Ever wonder why some songs are more popular than others?
Director of Emory University’s Center for Neuropolicy Gregory Berns and economics research specialist Sara Moore have discovered there’s some science behind that phenomenon.
Their federally-funded study, published in the June 8th issue of the Journal of Consumer Psychology, found that the strength of brain activity in teens could predict which songs would sell 20,000 copies by Nielsen standards. Likewise, the lab found that 90% of songs that received a weak neural response sold fewer than 20,000 copies.
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Berns and Moore found this correlation by having a focus group of 27 teens ages 12-17 — who make up 20% of music consumers — listen to 120 obscure tunes from unsigned artists on MySpace, while functional magnetic resolution imaging (fMRI) tracked their neural responses. Listeners also rated each song on a scale of 1-5, but how much teens liked certain songs did not jibe with future song sales.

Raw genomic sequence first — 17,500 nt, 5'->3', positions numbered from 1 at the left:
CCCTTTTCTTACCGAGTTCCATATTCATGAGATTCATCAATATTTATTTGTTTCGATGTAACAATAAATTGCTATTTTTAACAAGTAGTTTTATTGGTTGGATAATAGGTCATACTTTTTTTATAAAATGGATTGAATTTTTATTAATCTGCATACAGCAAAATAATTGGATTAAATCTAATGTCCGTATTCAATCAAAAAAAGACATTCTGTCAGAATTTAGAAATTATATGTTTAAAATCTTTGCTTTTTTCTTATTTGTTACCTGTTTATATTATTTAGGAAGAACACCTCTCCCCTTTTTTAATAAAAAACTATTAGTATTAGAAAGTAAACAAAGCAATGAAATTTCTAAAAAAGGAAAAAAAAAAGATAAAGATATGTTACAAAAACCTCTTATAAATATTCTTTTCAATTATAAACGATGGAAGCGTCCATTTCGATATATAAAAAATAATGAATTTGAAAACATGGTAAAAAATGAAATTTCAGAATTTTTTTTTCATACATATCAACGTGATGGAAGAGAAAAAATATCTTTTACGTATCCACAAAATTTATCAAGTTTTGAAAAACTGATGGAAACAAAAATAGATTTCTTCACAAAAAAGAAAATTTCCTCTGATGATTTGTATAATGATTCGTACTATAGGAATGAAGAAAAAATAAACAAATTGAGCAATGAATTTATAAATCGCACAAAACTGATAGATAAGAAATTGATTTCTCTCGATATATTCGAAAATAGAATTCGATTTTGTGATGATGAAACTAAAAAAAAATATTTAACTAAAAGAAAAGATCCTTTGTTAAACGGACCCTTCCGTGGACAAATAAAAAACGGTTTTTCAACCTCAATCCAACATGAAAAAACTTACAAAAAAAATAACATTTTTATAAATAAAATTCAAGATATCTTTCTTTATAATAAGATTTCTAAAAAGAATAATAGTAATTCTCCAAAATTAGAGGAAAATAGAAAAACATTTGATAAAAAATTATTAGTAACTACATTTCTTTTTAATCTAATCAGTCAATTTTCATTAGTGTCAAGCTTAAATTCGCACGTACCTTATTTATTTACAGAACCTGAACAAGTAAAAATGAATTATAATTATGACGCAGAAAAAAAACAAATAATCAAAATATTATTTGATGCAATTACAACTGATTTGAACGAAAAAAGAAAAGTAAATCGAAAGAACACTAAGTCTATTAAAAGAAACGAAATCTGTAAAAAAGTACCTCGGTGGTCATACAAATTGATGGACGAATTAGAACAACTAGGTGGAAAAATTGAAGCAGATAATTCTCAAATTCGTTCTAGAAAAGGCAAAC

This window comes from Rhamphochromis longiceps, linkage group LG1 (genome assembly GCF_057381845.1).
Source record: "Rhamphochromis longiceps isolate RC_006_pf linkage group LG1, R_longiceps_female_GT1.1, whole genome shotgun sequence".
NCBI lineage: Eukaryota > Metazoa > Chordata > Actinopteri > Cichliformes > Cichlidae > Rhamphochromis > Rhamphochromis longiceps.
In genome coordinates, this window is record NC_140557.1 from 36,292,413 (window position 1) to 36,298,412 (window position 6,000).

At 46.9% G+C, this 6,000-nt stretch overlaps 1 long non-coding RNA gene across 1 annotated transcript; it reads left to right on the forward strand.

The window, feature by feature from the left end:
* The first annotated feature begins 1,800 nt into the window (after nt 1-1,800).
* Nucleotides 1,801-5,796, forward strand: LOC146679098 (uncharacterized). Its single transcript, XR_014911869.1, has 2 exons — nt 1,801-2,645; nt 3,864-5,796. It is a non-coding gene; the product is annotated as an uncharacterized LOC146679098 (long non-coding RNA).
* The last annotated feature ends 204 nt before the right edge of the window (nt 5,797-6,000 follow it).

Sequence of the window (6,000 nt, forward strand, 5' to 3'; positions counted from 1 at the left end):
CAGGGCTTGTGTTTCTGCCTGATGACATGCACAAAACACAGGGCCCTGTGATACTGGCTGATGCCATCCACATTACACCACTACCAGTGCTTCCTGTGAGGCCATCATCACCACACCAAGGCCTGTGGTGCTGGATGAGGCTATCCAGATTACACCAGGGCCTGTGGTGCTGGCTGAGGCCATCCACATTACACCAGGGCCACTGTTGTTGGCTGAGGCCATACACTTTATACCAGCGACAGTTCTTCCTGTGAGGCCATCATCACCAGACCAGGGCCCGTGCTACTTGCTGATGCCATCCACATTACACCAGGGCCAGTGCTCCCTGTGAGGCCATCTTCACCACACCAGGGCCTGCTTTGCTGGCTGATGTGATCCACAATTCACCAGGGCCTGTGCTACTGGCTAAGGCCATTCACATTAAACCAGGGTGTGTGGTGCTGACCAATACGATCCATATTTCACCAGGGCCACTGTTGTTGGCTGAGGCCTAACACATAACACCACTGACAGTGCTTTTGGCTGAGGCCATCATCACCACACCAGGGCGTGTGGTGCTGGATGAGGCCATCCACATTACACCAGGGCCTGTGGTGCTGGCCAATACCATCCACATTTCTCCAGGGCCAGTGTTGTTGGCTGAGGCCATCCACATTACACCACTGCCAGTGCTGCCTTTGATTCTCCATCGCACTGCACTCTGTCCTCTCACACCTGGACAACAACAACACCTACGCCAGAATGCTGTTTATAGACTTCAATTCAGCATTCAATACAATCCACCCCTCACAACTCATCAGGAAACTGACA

In fact, the original purpose of this project was to study how peer pressure influences teens’ opinions. But three years later, when Berns heard American Idol contestant Kris Allen belt out “Apologize” by OneRepublic — a song used in the study — he started to wonder whether his focus group could have predicted that song’s success. So he compared the earlier neural data to sales figures of the songs from 2007 to 2010, and found that the neural data did seem to forecast how popular they would become.
This pop music experiment is just the beginning in Berns’ broader quest to better understand how cultural trends emerge.
“I want to know where ideas come from, and why some of them become popular and others don’t. It’s ideas and the way that we think that determines the course of human history. Ultimately, I’m trying to predict history,” Berns said in a press release.
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